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  • Writer's pictureTrivedi and Parashar (Advocates and Solicitors)



Currently, India is regarded as one of the fastest-developing nations, with an anticipated economic growth rate of 6.7%. Since gaining independence in 1947, India has progressed in all sectors, such as IT, medicine, and business. In 1991, the Indian Government allowed Liberalization, Privatization, and Globalization (LPG), which paved the way for several multinational companies (MNCs) to establish their manufacturing units or offices in India.

Concurrently, the Indian legal system has also developed significantly, as evidenced by recent examples like virtual court proceedings or live streaming of court sessions during the COVID-19 pandemic. One of the critical legal questions arising from globalization pertains to whether foreign law firms/lawyers should be permitted to practice and establish offices in India. There have been many debates and petitions filed over the years, with notable cases including AK Balaji vs. Union of India [AIR 2012 Mad 124] and Lawyers Collective vs. Bar Council of India [2009 SCC OnLine Bom 2028], which were brought before the Madras and Bombay High Courts, respectively.

However, in 2018, the Supreme Court of India delivered a landmark judgment in the case of the Bar Council of India vs. AK Balaji [2018 5 SCC 379], granting the Union Government and Bar Council of India the freedom to frame rules and regulations on this matter. On 13th March 2023, the Bar Council of India took a reformative step by allowing foreign law firms/lawyers to practice and set up offices in India, albeit in a limited scope. However, many Bar Associations and lawyers are opposed to this decision and intend to challenge it due to their vested interests in the entrenched status quo.

The Bar Council of India, in its efforts to protect and safeguard the interest and welfare of lawyers in the country, has defined the scope of practice of foreign law firms/lawyers in the following manner-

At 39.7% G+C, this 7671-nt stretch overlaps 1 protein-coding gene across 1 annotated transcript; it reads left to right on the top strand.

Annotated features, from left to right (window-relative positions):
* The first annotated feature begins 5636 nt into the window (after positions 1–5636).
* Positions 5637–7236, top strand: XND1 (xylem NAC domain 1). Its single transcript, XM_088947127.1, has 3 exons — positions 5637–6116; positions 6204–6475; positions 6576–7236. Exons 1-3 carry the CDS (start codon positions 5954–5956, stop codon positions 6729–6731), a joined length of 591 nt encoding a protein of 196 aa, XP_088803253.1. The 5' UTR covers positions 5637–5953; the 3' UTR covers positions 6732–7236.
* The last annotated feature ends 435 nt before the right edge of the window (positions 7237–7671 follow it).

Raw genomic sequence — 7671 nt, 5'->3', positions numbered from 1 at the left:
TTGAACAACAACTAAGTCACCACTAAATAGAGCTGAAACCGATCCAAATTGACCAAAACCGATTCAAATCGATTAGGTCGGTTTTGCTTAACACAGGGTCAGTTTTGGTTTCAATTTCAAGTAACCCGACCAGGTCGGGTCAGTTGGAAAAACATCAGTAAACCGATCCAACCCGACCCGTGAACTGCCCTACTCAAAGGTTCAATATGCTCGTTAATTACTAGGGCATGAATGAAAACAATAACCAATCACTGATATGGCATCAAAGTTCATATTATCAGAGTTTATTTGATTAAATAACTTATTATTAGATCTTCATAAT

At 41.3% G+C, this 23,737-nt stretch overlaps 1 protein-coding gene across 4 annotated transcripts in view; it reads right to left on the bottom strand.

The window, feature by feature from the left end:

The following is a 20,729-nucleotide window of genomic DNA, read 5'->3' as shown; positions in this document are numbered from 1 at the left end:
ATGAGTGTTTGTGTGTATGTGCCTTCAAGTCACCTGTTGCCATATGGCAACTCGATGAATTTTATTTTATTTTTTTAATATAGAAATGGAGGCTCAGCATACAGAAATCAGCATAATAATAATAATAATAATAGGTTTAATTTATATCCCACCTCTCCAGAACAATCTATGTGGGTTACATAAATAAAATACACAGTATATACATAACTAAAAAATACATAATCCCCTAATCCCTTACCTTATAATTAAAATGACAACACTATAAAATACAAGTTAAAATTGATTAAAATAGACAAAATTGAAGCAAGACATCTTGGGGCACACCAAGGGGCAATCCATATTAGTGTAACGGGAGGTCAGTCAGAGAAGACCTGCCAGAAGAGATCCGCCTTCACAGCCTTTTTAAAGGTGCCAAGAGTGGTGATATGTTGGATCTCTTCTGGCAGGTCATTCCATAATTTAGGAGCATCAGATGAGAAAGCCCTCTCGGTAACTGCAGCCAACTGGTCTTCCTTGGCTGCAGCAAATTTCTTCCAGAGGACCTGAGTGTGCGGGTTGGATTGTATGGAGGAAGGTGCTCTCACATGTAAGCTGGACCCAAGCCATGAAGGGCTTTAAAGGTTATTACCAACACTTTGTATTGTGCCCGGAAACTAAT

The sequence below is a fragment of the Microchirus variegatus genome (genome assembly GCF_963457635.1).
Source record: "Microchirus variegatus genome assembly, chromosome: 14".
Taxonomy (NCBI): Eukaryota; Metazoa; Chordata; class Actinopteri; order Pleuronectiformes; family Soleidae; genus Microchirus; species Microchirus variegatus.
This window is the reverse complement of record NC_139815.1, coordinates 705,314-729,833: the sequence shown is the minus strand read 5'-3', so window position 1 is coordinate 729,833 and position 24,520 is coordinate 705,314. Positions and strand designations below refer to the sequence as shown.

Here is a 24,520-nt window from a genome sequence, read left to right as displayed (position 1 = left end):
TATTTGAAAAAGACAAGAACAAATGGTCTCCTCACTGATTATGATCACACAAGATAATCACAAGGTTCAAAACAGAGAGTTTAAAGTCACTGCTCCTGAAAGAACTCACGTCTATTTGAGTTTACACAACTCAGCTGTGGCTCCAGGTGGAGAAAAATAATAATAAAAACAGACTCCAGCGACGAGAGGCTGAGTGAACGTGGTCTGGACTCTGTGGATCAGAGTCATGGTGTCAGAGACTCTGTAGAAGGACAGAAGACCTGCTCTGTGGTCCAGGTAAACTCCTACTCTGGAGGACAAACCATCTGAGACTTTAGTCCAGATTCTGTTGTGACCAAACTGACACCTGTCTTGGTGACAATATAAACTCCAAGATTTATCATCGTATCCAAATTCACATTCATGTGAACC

● Foreign law firms/lawyers shall practice in the non-litigation area only.

●Foreign law firms/lawyers can appear for clients in International Commercial Arbitration.

● Foreign law firms/lawyers shall not appear before any court, tribunal, board, statutory or regulatory authority, or any forum legally entitled to take evidence on oath or having trappings of a court.

● Foreign law firms/lawyers can render advisory work to their foreign clients concerning foreign law.

● The entry of foreign law firms/lawyers would be based on the principle of reciprocity i.e., lawyers of only those countries would be permitted, which allow Indian lawyers to practice.

● To ensure compliance with the Bar Council of India's rules, foreign law firms/lawyers are prohibited from allowing non-lawyers, BPOs, or any other entities to practice law in any capacity in India, as it would amount to unauthorized practice of law, as held by the Supreme Court in the case of Bar Council of India vs. AK Balaji (supra).

The decision to allow foreign law firms/lawyers to practice in India will provide mutual benefits and contribute to the growth of the legal profession in India. Indian lawyers and law firms will have the opportunity to meet international standards and gain proficiency, which will improve their competitiveness in the global market. Additionally, this decision will help promote India as an international arbitration hub. Indian lawyers will benefit from employment and retainer opportunities and increased remuneration and exposure to the global legal market, as foreign firms can hire them.


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